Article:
Researchers at North Carolina State University have developed new modifications for technology that helps pilots of small aircraft avoid midair collisions. The modified tools significantly improved pilot response times in making decisions to avert crashes.
At issue are “cockpit displays of traffic information” (CDTIs). These are GPS displays used by private pilots to track other aircraft in their vicinity. However, pilots often focus on the closest aircraft on the display – a habit that can pose a significant hazard.
If the pilot of Plane A sees two planes on the CDTI, he’s more likely to focus on the closest aircraft (Plane B). But if the more distant plane (Plane C) is moving at high speed, it could cross his path before Plane B does. Not paying enough attention to Plane C increases risk of a midair collision.
“Our goal was to modify a CDTI to help pilots recognize which other planes pose the greatest risk,” says Carl Pankok, lead author of a study on the work and a Ph.D. student in the Edward P. Fitts Department of Industrial and Systems Engineering at NC State. “And it worked.”
Researchers modified the CDTI so that the plane that would cross a pilot’s path first either began blinking or was colored yellow.
The researchers tested the modified CDTI in a flight simulator with a panel of licensed recreational pilots. The research team compared the pilots’ response times and decision-making accuracy when using the modified and unmodified displays.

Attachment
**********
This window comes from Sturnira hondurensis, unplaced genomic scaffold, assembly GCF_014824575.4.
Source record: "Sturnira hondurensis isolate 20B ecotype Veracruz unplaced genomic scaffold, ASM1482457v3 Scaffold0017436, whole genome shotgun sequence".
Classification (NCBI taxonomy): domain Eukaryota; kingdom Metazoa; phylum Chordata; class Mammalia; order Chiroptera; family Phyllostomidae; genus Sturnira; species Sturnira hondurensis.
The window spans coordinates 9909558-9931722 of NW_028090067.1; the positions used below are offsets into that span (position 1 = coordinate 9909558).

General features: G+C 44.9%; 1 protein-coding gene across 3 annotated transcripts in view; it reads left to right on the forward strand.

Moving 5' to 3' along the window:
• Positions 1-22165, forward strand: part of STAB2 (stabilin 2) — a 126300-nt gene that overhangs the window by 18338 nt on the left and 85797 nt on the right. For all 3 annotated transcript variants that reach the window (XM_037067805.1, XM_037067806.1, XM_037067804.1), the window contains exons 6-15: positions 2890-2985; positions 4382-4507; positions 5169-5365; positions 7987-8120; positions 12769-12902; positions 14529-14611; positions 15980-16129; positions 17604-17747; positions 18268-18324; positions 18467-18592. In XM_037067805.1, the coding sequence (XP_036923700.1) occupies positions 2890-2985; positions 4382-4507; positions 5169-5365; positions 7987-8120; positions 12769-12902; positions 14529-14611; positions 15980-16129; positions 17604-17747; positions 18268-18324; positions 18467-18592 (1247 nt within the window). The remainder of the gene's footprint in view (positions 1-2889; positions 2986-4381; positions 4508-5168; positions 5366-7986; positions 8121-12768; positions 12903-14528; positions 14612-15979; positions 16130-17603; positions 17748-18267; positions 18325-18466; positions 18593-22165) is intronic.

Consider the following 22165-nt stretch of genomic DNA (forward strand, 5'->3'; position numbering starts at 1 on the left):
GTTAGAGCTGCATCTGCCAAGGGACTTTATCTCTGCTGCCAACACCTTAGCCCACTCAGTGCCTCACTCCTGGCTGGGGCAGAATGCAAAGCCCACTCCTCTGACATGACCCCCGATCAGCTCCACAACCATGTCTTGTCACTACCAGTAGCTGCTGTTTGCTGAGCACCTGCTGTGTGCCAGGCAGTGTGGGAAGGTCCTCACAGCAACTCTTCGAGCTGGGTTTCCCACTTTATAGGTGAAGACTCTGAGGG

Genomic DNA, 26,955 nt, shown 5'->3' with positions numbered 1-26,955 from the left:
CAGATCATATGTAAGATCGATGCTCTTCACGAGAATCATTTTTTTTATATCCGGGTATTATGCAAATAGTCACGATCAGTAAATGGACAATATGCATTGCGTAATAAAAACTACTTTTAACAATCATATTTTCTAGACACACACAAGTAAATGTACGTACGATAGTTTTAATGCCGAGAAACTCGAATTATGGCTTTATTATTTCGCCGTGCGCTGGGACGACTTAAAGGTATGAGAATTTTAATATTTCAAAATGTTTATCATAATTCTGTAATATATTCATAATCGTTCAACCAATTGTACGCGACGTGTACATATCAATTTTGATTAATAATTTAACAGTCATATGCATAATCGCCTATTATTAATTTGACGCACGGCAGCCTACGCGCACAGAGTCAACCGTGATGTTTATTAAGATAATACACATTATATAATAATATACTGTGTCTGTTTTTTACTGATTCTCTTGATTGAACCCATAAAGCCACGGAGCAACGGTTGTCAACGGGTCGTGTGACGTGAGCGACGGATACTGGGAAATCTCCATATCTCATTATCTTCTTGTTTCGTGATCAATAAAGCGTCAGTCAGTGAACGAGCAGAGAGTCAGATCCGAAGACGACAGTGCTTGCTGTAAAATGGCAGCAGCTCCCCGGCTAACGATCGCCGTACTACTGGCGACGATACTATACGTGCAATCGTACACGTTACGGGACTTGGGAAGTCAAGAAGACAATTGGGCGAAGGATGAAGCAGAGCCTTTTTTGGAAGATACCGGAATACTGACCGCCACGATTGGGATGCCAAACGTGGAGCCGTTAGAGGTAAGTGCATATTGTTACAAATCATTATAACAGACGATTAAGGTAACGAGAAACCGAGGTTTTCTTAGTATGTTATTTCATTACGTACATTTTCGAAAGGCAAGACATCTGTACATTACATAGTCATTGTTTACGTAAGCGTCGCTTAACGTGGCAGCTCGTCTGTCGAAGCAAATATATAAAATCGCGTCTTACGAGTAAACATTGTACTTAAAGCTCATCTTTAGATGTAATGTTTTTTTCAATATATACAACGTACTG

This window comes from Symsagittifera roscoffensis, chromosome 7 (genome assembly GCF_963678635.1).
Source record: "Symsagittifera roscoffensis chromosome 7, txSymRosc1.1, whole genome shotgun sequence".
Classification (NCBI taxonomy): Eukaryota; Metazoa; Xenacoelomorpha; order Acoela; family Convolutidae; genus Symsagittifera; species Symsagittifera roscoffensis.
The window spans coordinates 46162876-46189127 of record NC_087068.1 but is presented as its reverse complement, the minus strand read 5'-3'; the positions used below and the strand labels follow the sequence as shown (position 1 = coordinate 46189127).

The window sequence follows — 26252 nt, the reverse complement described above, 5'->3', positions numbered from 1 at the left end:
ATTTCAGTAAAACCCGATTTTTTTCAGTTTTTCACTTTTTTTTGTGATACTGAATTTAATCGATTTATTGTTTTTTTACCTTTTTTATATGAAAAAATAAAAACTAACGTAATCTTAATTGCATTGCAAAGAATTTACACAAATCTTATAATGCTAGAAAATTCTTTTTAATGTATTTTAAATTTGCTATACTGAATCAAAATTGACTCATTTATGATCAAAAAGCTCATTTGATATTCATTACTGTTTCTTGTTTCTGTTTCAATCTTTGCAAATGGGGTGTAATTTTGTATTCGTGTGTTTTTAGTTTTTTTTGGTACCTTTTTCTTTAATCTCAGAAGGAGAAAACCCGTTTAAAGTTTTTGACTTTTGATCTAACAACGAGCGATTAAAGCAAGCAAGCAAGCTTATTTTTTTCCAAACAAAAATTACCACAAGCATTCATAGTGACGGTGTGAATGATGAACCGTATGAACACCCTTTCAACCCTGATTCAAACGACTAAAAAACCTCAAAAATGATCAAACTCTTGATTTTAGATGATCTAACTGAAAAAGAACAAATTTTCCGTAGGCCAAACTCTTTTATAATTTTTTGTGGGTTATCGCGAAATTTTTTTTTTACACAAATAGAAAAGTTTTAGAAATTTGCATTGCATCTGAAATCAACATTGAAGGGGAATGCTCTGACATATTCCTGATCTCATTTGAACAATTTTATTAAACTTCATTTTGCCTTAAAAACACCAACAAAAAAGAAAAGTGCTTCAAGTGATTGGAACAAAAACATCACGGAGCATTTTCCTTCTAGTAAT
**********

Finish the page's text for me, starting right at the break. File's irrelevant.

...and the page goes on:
“These pilots were already pretty good, but the modified CDTIs made them better,” Pankok says. “Their percentage of ‘correct’ decisions – minimizing risk – jumped from 88 percent to 96 percent. And their response times in scenarios where the farther aircraft was the higher-risk aircraft were cut in half; from 7.2 seconds to 3.7 seconds for blinking CDTIs, and to 4 seconds for yellow CDTIs.
“We’re not trying to make money off this,” Pankok says. “We’re hoping that CDTI manufacturers can incorporate these changes and possibly save lives.”
The paper, “Cockpit Displays of Traffic Information and Pilot Bias in Time-to-Contact Judgments,” is published in the June issue of Aviation, Space, and Environmental Medicine. Senior author of the paper is Dr. David Kaber, a professor in the Edward P. Fitts Department of Industrial and Systems Engineering at NC State. The work was supported by the U.S. National Institute for Occupational Safety and Health under grant No.2 T42 OH008673-08.
Note to Editors: The study abstract follows.
“Cockpit Displays of Traffic Information and Pilot Bias in Time-to-Contact Judgments”
Authors: Carl Pankok, Jr. and David B. Kaber, North Carolina State University
Published: June 2014, Aviation, Space, and Environmental Medicine